Employers offer incentives to help drive employee engagement, create a culture of health and decrease the financial burden of a high-deductible or premiums.
When used strategically, incentives can be very powerful; however, when used tactically, they can fail to deliver a meaningful return on investment.
An Optum® study, “Ten Years of Health and Well-being at Work,” surveyed 500 U.S.-based employers on various topics related to workplace well-being. One of the topics was incentives.
The study found that 95% of employers are using various forms of incentives, including1:
- Health account contributions
- Premium reductions
- Vacation/personal days
- Services subscriptions
- Gift cards
- Points-based rewards
- Charitable donations
The study also found that 66% of employers find their incentives strategy to be effective, which is up from 44% in 2016.2 One of the key reasons why this number isn’t higher is because incentives alone don’t drive employee engagement.
In order to have a successful strategy, incentives designs must be part of a positive work culture with a leadership team that supports the program and communicates it effectively. The approach must also be designed in a simplified manner that employees can easily understand.
The future of incentives — it’s all about giving back
Today, incentive designs are seeing a shift in mentality. As discussed at the 2019 HERO Forum, making money is no longer enough as people want to do good in their communities. Volunteering and being connected is great for health and wellbeing, and it helps connect employees to the mission, vision and values of their companies.
Historically, incentives designs focus on extrinsic and financial-oriented goals, such as completing a health screening for savings on premiums the following year. We’ve found that these goals don’t work for sustained behavior change, such as weight loss. This is where intrinsic motivation comes in.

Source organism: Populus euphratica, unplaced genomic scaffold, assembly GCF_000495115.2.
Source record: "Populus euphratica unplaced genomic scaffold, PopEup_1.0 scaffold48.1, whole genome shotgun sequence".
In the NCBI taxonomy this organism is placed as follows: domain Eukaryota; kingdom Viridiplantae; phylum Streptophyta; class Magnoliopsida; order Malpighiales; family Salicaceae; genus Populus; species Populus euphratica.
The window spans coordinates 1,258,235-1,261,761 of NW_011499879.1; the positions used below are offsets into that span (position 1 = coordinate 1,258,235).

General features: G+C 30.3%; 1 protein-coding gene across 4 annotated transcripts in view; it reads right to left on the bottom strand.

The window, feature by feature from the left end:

Intrinsic motivation includes philanthropic activities, such as:
- Participating in a health survey to help donate money to a charity
- Getting a mammogram screening to help give a screening to a person in the community at no cost to them
- Donating Rally coins or incentive points to a charity instead of using them to enter giveaways
- Completing a walking challenge to donate money to a charity
- Donating money to a charity that the employer matches
Employees feel more engaged in incentives designs when they can become active in their communities and help other people. As a result, they have a more positive opinion of their employer who supported and participated in these philanthropic efforts.
Download the “Ten Years of Health and Well-being at Work” e-book to learn more about the main topics impacting employers and employees, including behavioral health, women’s health and complex, costly conditions.
Download the “Five strategies for transforming incentive design” to learn more about how you can help your employees better engage in your incentives program.
About the author
Seth Serxner, PhD, MPH
Chief Health Officer, Optum
Seth Serxner, a national expert on behavior change, program design and measurement, brings the breadth of his experience in academia, industry and consulting to his role as chief health officer at Optum.
His versatile skill set ensures processes and outcomes that improve health for clients in all markets. His deep knowledge of behavior change, population health and measurement allows him to visualize and deliver on program innovation.
He is a published author with over 25 years of experience in health and productivity management. He holds a master’s in public health and a doctorate from the University of California, where his research focused on health promotion and disease prevention in social ecology.
1Optum. “Ten Years of Health and Well-Being at Work” study. 2019.